It is clear that the ultimate aim of these licensing schemes is to drive up the standard of lettings, but the worry is always the rogue landlords who totally disregard the rules. With more licenses being issued under the revised mandatory criteria, enforcement officers will be busy ensuring licensees are adhering to their conditions. The issue with this approach is that the increased workload could overburden HMO officers, possibly making it easier for rogue landlords to evade justice and continue to negatively affect the perception of our industry.

There are other considerations for buy-to-let (specifically HMO) landlords too. Two of the biggest being Article 4 directions and taxation.

Article 4 directions are a special planning regulation which can be placed on all or part of a borough by it’s council. If Article 4 is in effect, landlords must get planning permission before converting what was formerly a family home (Class 3 home) into an HMO (Class 4 home). Bexley Council have taken the bold move of invoking Article 4 across the whole borough. In Medway, there are a number of areas which already have Article 4 directions applied. Most are in Rochester, but there are other pockets of conservation areas dotted around Medway. Full details can be found on the Medway Council website.

Obviously, this can have a massive impact on the cost of HMO property development. Fees for planning permission vary so much it’s very difficult to provide an average, but there is a handy online Fee Calculator tool, which may be of use to potential investors.

Of course, the fees for licensing need to be considered too. Particularly as increased fee costs, could eventually start to drive up rents. In Medway the fee for licensing an HMO is currently £974 but National Approved Letting Scheme (NALS) research indicates that license fees range from £125 (City of London Corporation) to £2,500 (Lewisham Council), depending on the borough.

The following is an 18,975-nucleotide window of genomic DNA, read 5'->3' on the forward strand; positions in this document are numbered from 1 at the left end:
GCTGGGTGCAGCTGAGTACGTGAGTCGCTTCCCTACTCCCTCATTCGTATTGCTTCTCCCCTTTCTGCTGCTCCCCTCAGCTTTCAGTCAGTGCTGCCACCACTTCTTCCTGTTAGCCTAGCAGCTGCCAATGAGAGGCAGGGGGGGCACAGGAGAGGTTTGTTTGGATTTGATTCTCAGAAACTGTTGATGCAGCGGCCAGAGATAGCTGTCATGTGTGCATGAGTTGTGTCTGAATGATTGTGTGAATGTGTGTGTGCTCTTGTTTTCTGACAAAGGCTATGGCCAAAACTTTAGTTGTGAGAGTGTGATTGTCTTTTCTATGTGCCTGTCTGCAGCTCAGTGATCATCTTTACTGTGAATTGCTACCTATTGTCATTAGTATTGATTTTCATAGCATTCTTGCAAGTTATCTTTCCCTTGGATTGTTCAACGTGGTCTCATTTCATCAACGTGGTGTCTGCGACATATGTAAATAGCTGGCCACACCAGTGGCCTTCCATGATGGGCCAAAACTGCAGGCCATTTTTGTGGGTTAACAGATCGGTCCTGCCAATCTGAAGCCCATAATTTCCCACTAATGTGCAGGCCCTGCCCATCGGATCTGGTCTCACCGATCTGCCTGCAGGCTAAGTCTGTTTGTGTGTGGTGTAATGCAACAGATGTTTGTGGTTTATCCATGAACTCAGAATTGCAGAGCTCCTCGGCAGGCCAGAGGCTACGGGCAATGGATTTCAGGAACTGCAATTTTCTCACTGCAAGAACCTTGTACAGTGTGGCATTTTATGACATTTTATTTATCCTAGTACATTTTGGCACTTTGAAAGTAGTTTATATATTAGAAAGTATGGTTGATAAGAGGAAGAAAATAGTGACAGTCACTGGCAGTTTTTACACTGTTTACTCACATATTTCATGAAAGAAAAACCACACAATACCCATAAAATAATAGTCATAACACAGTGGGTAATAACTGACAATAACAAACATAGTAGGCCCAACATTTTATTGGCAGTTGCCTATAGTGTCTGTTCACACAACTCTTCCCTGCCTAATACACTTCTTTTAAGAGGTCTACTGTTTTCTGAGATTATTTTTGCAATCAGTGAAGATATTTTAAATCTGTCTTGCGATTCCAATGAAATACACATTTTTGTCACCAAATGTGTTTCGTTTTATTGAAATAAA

Then there is taxation. With the Government regularly unveiling new policies which aim to cut buy-to-let activity in the privately rented sector, there is a lot for landlords to consider. The withdrawal of mortgage interest relief for higher and additional rate taxpayers, a ban on upfront letting fees and specifically, the 3% surcharge on purchases of an additional property, are making margins leaner and leaner.

Earlier this month, The Independent ran a story that the number of landlords planning to reduce the volume of properties across their portfolios has hit a 10-year high, with the NLA (National Landlords Association) estimating that 20% of landlords are planning on reducing their portfolios over the next year.

This sentiment doesn’t surprise me, as landlords have been hit by a raft of legal and tax implications which makes buy-to-let a lot less profitable. Houses of Multiple Occupation are a strategy that can overcome these difficulties as property investors are likely to get great returns on their investments. However, this is a complex discussion with lots to consider. I’d really love to hear your views on it all. Especially those who are currently landlords feeling the impact of some of the initiatives I have covered in this post.  

If you are a landlord and need the advice of a HMO letting agency in Bexley, Dartford, Gravesend, Medway, Maidstone or Sittingbourne, send me an email at,or connect with me via LinkedIn or join our discussion group over on Facebook. I’d love to hear from you. You can email me at